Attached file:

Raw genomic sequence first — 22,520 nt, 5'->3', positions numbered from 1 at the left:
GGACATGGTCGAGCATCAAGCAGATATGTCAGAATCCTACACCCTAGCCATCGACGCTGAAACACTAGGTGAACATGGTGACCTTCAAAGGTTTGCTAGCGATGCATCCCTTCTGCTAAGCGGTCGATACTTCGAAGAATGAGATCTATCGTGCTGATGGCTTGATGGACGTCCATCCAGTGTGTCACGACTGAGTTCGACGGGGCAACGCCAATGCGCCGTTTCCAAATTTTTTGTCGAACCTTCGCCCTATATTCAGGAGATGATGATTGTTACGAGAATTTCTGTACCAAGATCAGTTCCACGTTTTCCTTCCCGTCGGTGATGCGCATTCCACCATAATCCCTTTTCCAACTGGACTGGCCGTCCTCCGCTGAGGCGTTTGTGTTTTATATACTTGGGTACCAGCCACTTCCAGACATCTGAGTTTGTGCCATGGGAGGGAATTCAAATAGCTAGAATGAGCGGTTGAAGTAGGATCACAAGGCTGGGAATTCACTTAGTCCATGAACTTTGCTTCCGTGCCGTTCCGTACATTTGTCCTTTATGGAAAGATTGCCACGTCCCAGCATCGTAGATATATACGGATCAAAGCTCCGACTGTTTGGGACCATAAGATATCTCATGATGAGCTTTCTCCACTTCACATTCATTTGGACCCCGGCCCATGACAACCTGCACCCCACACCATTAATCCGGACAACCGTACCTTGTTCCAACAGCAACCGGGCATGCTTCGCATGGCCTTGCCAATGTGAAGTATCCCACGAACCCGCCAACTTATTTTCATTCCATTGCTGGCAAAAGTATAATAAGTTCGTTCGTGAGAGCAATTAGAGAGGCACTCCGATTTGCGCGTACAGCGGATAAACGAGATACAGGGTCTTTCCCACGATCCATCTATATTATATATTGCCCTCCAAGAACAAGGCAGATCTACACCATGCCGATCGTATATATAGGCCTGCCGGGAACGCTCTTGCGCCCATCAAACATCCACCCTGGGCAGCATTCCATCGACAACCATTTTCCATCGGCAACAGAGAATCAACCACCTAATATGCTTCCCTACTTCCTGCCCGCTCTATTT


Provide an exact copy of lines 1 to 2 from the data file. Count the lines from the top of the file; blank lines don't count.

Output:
Raw genomic sequence first — 22,520 nt, 5'->3', positions numbered from 1 at the left:
GGACATGGTCGAGCATCAAGCAGATATGTCAGAATCCTACACCCTAGCCATCGACGCTGAAACACTAGGTGAACATGGTGACCTTCAAAGGTTTGCTAGCGATGCATCCCTTCTGCTAAGCGGTCGATACTTCGAAGAATGAGATCTATCGTGCTGATGGCTTGATGGACGTCCATCCAGTGTGTCACGACTGAGTTCGACGGGGCAACGCCAATGCGCCGTTTCCAAATTTTTTGTCGAACCTTCGCCCTATATTCAGGAGATGATGATTGTTACGAGAATTTCTGTACCAAGATCAGTTCCACGTTTTCCTTCCCGTCGGTGATGCGCATTCCACCATAATCCCTTTTCCAACTGGACTGGCCGTCCTCCGCTGAGGCGTTTGTGTTTTATATACTTGGGTACCAGCCACTTCCAGACATCTGAGTTTGTGCCATGGGAGGGAATTCAAATAGCTAGAATGAGCGGTTGAAGTAGGATCACAAGGCTGGGAATTCACTTAGTCCATGAACTTTGCTTCCGTGCCGTTCCGTACATTTGTCCTTTATGGAAAGATTGCCACGTCCCAGCATCGTAGATATATACGGATCAAAGCTCCGACTGTTTGGGACCATAAGATATCTCATGATGAGCTTTCTCCACTTCACATTCATTTGGACCCCGGCCCATGACAACCTGCACCCCACACCATTAATCCGGACAACCGTACCTTGTTCCAACAGCAACCGGGCATGCTTCGCATGGCCTTGCCAATGTGAAGTATCCCACGAACCCGCCAACTTATTTTCATTCCATTGCTGGCAAAAGTATAATAAGTTCGTTCGTGAGAGCAATTAGAGAGGCACTCCGATTTGCGCGTACAGCGGATAAACGAGATACAGGGTCTTTCCCACGATCCATCTATATTATATATTGCCCTCCAAGAACAAGGCAGATCTACACCATGCCGATCGTATATATAGGCCTGCCGGGAACGCTCTTGCGCCCATCAAACATCCACCCTGGGCAGCATTCCATCGACAACCATTTTCCATCGGCAACAGAGAATCAACCACCTAATATGCTTCCCTACTTCCTGCCCGCTCTATTT